Wildfires have evidently been driving more Californians into the surplus lines market, pushing up homeowners surplus premium volume to more than $122 million in 2018, according to the Surplus Line Association of California.
“We have seen over the last five years an increase in homeowners every year,” said Ben McKay, executive director of the SLA-Cal.
The group reported 49,370 transactions for 2018 – that’s new policies, renewals, endorsements and other items. There were 30,500 transactions reported in 2014.
“It’s almost a doubling,” McKay said.
It is believed that severe wildfires over the last few years are making it harder for homeowners in high risk areas to find coverage in the admitted market, which is driving them to the state’s FAIR Plan or into the surplus lines market.
McKay noted that the vast majority of the state’s roughly 14 million homeowners policies are still sold by admitted carriers.
In 2017, the last year for which the California Department of Insurance has data on its website, surplus lines policies accounted for 1.4 percent of all homeowners’ premiums written in the state. It’s estimated that FAIR Plan policies accounted for roughly 1 percent.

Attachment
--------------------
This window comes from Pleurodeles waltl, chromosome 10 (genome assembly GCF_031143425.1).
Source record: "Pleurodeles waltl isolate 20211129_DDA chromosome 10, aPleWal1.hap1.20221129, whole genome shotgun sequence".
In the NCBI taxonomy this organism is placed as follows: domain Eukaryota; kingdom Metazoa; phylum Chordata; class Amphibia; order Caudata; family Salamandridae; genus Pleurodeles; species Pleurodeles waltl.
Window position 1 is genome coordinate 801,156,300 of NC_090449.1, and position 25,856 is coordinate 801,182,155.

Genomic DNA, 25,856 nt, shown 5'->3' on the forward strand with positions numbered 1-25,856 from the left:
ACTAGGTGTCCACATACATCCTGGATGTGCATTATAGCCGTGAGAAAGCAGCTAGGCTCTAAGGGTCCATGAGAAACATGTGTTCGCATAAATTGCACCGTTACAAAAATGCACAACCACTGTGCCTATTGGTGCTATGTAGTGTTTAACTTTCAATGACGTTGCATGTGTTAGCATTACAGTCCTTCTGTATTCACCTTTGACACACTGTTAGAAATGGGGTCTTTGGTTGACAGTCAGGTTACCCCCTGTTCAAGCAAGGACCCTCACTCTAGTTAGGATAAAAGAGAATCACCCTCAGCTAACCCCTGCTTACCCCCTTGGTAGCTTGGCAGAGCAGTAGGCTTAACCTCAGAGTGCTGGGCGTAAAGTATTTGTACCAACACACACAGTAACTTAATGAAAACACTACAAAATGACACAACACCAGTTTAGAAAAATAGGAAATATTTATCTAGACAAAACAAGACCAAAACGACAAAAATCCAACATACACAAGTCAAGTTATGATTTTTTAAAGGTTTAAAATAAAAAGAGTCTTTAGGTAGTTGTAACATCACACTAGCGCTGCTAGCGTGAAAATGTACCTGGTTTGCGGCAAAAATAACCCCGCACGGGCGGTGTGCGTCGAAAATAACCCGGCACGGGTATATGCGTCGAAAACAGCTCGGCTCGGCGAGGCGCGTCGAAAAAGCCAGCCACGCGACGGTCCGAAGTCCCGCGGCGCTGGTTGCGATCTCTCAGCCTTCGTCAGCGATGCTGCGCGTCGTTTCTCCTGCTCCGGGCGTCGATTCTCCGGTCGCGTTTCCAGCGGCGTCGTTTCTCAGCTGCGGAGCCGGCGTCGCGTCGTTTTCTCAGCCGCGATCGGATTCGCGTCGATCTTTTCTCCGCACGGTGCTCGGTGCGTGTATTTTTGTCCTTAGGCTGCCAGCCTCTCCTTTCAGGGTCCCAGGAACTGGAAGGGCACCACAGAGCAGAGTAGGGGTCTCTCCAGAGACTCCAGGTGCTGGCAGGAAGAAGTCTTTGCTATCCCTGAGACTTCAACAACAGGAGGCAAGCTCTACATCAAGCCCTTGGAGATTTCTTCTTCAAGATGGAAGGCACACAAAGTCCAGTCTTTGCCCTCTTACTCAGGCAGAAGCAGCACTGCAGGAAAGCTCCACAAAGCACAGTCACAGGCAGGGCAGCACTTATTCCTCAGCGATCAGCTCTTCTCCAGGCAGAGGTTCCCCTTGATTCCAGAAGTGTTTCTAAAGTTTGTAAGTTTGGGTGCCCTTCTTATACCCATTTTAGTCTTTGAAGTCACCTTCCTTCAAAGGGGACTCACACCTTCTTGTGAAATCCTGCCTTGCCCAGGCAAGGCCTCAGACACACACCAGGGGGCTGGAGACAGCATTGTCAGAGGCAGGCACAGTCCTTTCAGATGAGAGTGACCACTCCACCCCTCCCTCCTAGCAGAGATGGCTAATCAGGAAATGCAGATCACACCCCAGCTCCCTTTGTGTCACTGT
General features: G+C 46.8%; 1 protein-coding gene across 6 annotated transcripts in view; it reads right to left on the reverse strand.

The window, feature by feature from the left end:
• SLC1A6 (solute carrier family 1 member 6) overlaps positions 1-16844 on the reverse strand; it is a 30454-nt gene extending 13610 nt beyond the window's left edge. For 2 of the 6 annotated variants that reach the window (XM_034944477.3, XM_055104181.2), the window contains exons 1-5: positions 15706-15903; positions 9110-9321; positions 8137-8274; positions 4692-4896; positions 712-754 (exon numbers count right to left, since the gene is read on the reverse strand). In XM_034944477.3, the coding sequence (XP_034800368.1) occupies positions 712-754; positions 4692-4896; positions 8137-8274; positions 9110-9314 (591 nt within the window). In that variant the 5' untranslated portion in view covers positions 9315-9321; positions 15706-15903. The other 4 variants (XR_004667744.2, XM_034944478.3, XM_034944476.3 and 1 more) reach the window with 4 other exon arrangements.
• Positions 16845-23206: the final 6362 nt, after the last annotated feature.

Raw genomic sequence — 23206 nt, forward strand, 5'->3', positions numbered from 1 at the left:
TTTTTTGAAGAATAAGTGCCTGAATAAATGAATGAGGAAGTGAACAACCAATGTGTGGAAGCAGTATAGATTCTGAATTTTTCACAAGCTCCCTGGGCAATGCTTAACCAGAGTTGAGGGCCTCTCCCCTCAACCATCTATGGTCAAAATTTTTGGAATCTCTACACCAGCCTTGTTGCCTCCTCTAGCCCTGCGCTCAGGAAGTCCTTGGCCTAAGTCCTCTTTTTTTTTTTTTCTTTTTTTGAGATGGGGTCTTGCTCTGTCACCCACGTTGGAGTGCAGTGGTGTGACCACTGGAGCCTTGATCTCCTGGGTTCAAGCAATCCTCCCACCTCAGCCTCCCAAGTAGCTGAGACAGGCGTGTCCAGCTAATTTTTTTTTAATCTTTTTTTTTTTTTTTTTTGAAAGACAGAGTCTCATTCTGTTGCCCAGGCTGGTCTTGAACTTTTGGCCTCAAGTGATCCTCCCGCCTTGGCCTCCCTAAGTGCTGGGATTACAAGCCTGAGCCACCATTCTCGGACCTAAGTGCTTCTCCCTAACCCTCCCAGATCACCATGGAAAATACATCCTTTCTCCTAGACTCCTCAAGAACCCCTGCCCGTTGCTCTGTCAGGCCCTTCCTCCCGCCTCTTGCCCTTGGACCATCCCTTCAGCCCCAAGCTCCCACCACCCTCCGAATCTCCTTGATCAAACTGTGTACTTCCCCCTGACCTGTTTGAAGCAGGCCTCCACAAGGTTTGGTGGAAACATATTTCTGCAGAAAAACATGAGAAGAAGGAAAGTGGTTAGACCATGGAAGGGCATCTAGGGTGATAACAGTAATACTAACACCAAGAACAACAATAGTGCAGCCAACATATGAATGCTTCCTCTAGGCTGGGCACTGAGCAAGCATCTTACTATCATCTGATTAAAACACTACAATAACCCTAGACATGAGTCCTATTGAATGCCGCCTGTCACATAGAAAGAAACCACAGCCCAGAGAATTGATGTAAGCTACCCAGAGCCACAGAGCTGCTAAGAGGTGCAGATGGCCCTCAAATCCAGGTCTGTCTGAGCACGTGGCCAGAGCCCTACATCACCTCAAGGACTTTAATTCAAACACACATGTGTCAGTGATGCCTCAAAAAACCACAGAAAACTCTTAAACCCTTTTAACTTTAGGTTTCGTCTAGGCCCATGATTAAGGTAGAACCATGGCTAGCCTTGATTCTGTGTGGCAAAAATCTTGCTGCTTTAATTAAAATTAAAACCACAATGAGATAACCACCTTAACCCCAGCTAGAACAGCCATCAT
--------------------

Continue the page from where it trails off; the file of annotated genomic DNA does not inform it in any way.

That leaves the admitted market to account for 97.6 percent of all homeowners premiums in California based on the latest data available.
Other than 2015, both the number of transactions and premium volume in the state’s homeowners surplus lines market have been on the rise dating back to at least 2009, SLA-Cal figures show.
There were 14,116 transactions and $46.09 million in premiums reported in 2009. Premium volume first topped $100 million (reaching $110 million) in 2017, with 44,973 transactions reported that year.
This year is also on pace to be a good one for surplus lines in California.
McKay believes overall surplus premium volume and transaction count will be up for 2019. He estimates the total number of transactions will be roughly 700,000 and that premiums will reach close to $8 billion.
“I would say we’re going to be up,” he said.
In the early 2000s surplus premium volume was roughly 7 percent of the state’s total commercial marketplace. It rose in 2007 and 2008 to roughly 18 percent of the total, and has pretty much stayed at that level since.
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